Anna Hagemann Rise of Froosh Photo: Rasmus Flindt Pedersen
Anna Hagemann Rise of Froosh Photo: Rasmus Flindt Pedersen


The power of fruit

The people who work at smoothie company Froosh have high ambitions. As well as promoting the ­benefits of fresh fruit, they also want to reduce poverty in the developing world.

About Froosh smoothies

Froosh smoothies are made of 100% fresh fruit, without preservatives or added sugar. The original Froosh bottle is made of glass. The shorty smoothie, which is sold on all SAS flights in Europe, contains 150ml, or one portion of fruit, and is packed in a container made from environmentally friendly cardboard. 

Read more

Froosh was founded in 2008 when the fresh and healthy takeout food and beverage trend was booming in the US and UK. The people at Froosh felt that the Nordic markets were ready for fresh smoothies, too.They started creating smoothies made purely from fresh fruit, without any preservatives or added sugar. They distributed them in glass bottles, which are more environmentally friendly than plastic bottles.

It turned out that the Nordic markets were more than ready for fresh fruit smoothies. Froosh grew from having three employees in Stockholm to having offices in Copenhagen, Stockholm, Oslo, Helsinki and Japan. Today, over 60 people work at Froosh. And the company has high ambitions, says Anna Hagemann Rise, Communication and Public Affairs Director at Froosh. As well as trying to get people to drink more fresh smoothies packed with vitamins from healthy fruit, the company wants to help reduce poverty in developing countries through promoting trade.

“Trade is key for sustainable development in poor countries,” says Hagemann Rise. “At least 50% of the fruit we buy to make our smoothies comes from developing countries and mostly from pretty small fruit farms that are sometimes run by a family or a single farmer.”

The company believes that these small fruit farmers can play a major role in helping their countries become more prosperous through job creation, generating foreign exchange and tax revenues. And by promoting this philosophy through its “fruit on a mission” program, Froosh hopes to support the farmers they work with and bring the message that trade can generate prosperity in a sustainable way to the wider world.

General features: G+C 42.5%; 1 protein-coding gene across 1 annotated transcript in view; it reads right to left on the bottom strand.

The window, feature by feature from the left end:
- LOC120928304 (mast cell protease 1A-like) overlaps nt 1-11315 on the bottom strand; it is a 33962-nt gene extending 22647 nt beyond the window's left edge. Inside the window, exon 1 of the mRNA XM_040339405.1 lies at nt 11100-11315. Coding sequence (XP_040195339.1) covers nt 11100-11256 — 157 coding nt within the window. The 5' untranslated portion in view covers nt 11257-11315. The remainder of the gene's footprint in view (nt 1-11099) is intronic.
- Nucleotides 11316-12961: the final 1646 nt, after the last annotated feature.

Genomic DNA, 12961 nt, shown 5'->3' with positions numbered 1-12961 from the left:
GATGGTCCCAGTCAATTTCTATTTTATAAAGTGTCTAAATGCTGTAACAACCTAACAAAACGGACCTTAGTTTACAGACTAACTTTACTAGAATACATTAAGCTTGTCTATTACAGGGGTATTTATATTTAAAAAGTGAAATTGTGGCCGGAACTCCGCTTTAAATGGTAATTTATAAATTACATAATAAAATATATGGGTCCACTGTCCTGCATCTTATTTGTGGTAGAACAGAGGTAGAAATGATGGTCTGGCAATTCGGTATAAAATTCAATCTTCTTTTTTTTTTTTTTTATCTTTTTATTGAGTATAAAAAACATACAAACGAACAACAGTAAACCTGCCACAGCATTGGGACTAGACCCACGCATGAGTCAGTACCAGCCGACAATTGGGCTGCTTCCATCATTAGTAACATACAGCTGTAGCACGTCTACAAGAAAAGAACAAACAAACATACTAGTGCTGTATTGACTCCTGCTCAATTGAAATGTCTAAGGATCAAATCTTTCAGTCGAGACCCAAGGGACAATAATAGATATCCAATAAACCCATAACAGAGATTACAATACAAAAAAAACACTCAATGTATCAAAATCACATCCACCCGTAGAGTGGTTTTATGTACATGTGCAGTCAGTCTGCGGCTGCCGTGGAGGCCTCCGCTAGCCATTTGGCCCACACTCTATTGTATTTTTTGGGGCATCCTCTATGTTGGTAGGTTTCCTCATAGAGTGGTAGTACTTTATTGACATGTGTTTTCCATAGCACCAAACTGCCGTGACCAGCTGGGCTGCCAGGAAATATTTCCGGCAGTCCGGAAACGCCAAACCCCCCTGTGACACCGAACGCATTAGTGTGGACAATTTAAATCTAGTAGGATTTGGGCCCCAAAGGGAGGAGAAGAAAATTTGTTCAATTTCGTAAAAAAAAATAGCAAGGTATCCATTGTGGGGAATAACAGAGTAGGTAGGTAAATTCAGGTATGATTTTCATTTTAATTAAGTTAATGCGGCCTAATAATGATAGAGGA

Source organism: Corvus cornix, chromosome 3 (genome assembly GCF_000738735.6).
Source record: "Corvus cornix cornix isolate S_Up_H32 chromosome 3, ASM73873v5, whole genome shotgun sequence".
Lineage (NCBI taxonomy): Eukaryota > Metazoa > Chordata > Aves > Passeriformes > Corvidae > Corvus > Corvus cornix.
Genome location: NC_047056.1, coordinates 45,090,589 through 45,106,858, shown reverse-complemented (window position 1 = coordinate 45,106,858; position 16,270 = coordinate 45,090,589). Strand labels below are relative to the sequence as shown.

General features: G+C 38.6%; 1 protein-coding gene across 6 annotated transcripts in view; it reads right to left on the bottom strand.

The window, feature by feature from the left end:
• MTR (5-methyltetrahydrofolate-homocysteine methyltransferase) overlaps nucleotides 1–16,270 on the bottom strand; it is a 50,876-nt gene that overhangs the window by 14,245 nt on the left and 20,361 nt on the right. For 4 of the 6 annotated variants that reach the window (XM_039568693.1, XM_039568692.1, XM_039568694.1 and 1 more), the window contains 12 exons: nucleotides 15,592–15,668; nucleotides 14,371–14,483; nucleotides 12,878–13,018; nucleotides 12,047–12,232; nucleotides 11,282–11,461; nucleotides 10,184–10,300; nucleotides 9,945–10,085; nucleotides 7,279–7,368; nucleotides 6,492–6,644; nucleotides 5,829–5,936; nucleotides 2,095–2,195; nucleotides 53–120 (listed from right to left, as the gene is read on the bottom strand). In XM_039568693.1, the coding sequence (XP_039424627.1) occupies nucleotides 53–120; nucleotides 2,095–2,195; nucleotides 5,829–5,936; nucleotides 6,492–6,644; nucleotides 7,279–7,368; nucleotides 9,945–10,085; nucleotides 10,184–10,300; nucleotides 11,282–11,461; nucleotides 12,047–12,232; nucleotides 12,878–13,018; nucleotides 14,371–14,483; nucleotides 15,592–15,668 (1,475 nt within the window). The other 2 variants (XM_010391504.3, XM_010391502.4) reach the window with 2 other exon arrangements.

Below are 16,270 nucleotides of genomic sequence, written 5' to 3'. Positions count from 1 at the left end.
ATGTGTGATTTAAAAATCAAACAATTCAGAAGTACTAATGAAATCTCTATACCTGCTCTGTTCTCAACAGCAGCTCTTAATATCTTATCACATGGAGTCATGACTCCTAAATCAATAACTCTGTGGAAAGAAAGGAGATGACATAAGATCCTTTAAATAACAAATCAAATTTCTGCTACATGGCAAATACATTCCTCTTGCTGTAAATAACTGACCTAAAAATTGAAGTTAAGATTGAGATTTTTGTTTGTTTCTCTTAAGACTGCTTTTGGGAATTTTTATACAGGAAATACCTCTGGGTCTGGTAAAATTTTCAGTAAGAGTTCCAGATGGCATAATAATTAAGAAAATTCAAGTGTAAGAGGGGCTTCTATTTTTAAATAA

Kevas George, a banana orchard worker in Malawi. Froosh hopes to support the farmers they work with through the message of trade not aid. Photo: Nicky de Silva

“We cannot continue to believe that we can only help a poor country by sending them aid money,” says Hagemann Rise. “If we instead trade with them, we will help them to develop by themselves, through business. We call it trade, not aid.”

Anna Hagemann Rise is passionate about the role responsible business can play in reducing poverty. Photo: Rasmus Flindt Pedersen

As part of their fruit on a mission program, every staff member at Froosh gets to travel to fruit farms in the developing world to learn all they can about fruit and see with their own eyes the impact trade can have on building prosperous communities.

“First of all, we want our staff to know all about the fruit we use in our smoothies,” says Hagemann Rise. “How it is harvested and grown. But it’s also important that they get to see the living conditions of the farm workers and the impact the farms have on the communities. The income the farmer gets can help improve the living standards for the entire village. For instance, the profit from a banana plantation in Guatemala we work with has enabled the farmers to buy a small house that they don’t have to pay rent for. They have built a school and even have classes for children with disabilities. They have also built a church and a health clinic for the workers and their families. In Ethiopia, we have also witnessed schools being built and teachers being paid as well as lunches being provided for the children – by the farms.”

Hagemann Rise is very passionate about the role responsible business can play in reducing poverty. And she loves to spread the word about how trade can help reduce poverty. She gives speeches regularly at different universities and business fairs. 

“We also attended WomenDeliver this spring, the largest gathering in the world on women rights,” she says. “And we got the chance to present our mission to the Danish Crown Princess as well as the Danish Minister of Foreign Affairs.”

Text:  Jessica Johansson 

Last edited: November 24, 2016

Close map


From the article

Share this tips


Looking for something special?

Filter your search by